Carlos Acosta embroidery
Working from your own drawings from life seemed to be what the staff at college would respect most and I discovered a real love for it. So I sneakily did a few pencil sketches of my friend Dre whilst he was absorbed in one of his favourite tv shows and started to stitch them up.

Dre from life embroidery
More than one of my tutors at college suggested I do "someone we all know"... but really that's fan art and I don't do that. After a twitter interaction with Hoop-La where I was torn between reading the F1 Racing Magazine or Hoop-La I did stitch up an embroidery of Lewis Hamilton and I thought about doing one of Valentino Rossi... Anyway it turns out 'everyone' doesn't know who he is* anyway.

Lewis Hamilton 
Embroidered portraits - there must be loads of them, right? Uh... not so much. I created a Pinterest Board named 'Stitching Portraits' to help me to gather inspiration... but my best reference and inspiration came from PUSH Stitchery - the Mr X Stitch collated collection of contemporary stitchers.

The V&A's embroidered items on display when I visited were those with one-colour flat fill for flesh and outlines for definition. Lovely though they were, that's not what I was looking for. I was determined to create a painterly embroidery... and I was thirsty.

Bratwurst at Herman ze German's 
Making the most of the trip afterwards it was out to Herman ze German for lush beers and bratwurst with London loves after and, since I had my proper camera (and was out of Oxford), I snap,snap, snapped away.

Bratwurst, Stein of Beer and some Sauce - at Herman ze German
Loving my photos I thought if I worked from them I'd have all the colour references I needed! Not only that but Cayce Zavaglia whose work I had drooled over says (in the PUSH Stitchery Book) that she only ever embroiders friends, family and fellow artists, and I thought yeah, that'd be nice; so that even when it's tricky, if I'm looking at the face of someone I love, I won't want to shred it.

I used the same process of tracing the original image with a pencil over my lightbox, picking out the lines I wanted to keep (inspired by Frank Quitely's process that I saw on What Do Artists Do All Day), then I took the pencil tracing and repeated the process with a black fineliner, and then onto fabric with a water soluble pen.
'Bratwurst' pencil drawing from photo by hand
Wanting to try new ideas and stretch myself is part of the reason for doing the course in the first place, so needless to say I didn't stick with the standard cotton on cotton embroidery. Instead I used a butter yellow coloured faux suede that my mum has previously used for upholstering chairs. I tested it with a continuous line drawing I did from life. The effect is great, a tactile surface that makes the embroidery seem touchable and appealing in a way that cotton doesn't, also the faux suede has more rigidity so appears less crumpled. Great.

Continuous(ish) line Dre on butter yellow faux suede (IRL) 
I had originally tried a small sample, working on cotton and using a watercolour to match colour, to test the time, difficulty level etc.. I learned from this sample that a full stitch fill would take longer than I had time for and also that it actually didn't give the contemporary look that I was after, but rather back to a religious style of embroidery.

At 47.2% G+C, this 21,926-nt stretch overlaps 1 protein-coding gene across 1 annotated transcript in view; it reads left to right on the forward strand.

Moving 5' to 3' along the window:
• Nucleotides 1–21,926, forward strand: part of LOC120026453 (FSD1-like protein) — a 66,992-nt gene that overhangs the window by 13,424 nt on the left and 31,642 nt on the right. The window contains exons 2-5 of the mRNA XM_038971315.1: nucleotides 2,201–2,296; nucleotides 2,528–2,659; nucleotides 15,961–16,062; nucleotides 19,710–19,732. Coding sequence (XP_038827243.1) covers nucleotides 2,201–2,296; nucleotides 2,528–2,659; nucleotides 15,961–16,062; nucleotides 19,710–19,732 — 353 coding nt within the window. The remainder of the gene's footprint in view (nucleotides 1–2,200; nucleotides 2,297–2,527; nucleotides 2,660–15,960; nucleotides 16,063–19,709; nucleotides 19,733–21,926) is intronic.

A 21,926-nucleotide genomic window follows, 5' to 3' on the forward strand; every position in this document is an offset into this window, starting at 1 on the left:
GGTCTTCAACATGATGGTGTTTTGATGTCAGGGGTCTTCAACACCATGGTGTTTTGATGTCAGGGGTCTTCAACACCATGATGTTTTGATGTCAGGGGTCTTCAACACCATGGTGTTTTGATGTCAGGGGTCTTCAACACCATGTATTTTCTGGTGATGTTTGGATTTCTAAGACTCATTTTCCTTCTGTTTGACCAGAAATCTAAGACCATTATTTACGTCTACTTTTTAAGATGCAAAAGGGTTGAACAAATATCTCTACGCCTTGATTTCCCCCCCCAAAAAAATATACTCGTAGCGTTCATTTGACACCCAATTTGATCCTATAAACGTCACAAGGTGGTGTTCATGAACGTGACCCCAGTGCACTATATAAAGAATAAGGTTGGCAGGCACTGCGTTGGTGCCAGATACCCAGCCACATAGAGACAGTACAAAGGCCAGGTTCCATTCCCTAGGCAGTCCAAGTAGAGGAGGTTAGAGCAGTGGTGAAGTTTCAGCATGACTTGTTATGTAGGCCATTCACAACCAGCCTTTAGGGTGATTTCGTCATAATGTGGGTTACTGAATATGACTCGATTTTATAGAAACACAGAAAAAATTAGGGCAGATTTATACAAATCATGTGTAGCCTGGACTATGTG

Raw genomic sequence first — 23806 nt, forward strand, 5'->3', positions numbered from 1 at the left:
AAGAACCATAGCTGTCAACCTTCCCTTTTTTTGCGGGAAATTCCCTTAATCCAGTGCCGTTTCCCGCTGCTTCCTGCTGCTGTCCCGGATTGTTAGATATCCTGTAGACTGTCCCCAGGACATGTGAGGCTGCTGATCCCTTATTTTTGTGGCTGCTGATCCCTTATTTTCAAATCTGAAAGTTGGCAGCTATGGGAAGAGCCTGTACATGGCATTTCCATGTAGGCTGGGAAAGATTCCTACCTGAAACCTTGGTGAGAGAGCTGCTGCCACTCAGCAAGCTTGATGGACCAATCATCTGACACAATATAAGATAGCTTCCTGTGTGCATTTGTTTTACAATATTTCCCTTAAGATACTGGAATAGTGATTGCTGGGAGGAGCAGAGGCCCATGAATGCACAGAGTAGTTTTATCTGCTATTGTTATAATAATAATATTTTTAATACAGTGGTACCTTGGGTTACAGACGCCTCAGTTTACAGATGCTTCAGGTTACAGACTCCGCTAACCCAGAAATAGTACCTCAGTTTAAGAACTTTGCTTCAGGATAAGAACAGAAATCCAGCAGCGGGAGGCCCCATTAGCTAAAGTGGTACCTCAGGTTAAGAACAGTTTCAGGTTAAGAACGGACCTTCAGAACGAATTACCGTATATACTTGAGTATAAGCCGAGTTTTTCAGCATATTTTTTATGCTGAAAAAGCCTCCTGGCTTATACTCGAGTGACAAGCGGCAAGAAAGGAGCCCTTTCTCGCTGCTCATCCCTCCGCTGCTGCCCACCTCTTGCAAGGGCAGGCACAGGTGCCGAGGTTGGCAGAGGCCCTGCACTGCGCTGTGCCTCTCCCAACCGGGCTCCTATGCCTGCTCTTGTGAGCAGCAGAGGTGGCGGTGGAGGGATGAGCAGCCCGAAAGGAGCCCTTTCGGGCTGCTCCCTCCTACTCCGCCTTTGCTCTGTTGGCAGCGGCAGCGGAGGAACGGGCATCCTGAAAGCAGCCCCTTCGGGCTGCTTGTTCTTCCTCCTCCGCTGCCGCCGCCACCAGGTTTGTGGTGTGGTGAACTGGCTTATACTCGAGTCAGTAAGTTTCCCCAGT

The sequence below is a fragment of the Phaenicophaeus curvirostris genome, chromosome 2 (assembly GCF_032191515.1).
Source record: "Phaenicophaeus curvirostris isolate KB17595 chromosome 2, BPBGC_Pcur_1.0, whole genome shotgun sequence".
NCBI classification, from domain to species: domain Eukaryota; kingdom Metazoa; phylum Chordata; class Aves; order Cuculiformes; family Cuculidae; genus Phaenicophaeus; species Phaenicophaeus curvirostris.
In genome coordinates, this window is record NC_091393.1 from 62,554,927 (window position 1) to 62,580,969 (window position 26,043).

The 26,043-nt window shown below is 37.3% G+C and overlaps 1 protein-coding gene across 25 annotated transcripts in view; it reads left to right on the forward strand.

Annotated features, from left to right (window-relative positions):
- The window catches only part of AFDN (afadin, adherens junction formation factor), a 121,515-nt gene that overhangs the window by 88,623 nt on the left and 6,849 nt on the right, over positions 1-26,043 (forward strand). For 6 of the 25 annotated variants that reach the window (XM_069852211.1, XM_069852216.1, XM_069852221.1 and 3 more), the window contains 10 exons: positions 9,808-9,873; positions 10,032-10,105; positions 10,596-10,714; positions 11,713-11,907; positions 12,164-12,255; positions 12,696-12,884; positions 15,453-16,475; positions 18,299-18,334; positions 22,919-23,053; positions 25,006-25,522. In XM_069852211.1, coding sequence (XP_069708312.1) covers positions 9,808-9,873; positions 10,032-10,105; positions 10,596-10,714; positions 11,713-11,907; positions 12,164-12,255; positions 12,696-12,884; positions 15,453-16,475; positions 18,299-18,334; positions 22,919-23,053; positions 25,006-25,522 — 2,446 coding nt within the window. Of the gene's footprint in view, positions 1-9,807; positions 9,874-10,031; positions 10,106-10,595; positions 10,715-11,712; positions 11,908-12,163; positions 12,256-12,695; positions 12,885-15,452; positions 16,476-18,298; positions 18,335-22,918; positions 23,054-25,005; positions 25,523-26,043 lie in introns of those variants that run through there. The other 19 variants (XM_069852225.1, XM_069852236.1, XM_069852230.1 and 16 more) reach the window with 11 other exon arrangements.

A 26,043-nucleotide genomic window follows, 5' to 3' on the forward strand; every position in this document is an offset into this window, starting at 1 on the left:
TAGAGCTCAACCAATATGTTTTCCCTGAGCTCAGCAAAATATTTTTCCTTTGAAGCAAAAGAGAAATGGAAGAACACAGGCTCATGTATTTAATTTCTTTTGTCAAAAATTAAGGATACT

Nosey noses
I started off winging it; colouring in really as I always had done before but I ended up unpicking the shading on the hands, and at that point, I decided to sit with my coloured pencils and actually plan out a stitch map. I don't know if that is a thing that folk normally do since I don't know any other embroiderers in real life.**

Stitch plan of 'Stein' using coloured pencils
The Stein embroidery uses unlinked chain stitch for the foamy head on the beer.
Stem stitch in satin, metallic and normal floss for the hair.
French knots for pupils.
Multiple embroidery flosses used including satins and metallics on butter yellow faux suede.
'Stein' - the colour portrait
My aim was to create a contemporary, embroidered portrait with a painterly use of colour and using stitch size and direction to create texture instead of an embroidered outline as I felt this had been a failing of my earlier samples including my Carlos Acosta. Unlike Cayce Zavaglia and others I was seriously pressed for time, and though I would have liked to have created a full fill of colour, I just couldn't guarantee being ready for the deadline in that case. In fact I would have liked to create a full set using the colour method I chose for Stein... but it would have broken me.

Picking up and putting down of stitchy projects does however seem to be the norm. Certainly whilst I was working on 'Stein' I also started stitching 'Bratwurst' just using a plain dark floss for a tiny, fussy, neat back stitch. My 'Eureka!' moment came upon seeing the back of the embroidery was so much more interesting than the front! Strong dramatic eyes and a fierceness that you don't get from the 'front' or from the original photograph. Rats! I thought at first. It's going to be hidden behind a frame. Oh Globbits!

Detail from 'Bratwurst' whilst in progress
Taking that lesson I started 'Sauce 2' aiming for the same effect working from the rough side of the faux suede, using my fussy little back stitches but making my knots on the side upon which I was stitching - total counter-intuitive and a real wrench!

'Sauce 2' the 'back'
But... I got the effect I wanted.
'Sauce 2' (mid framing)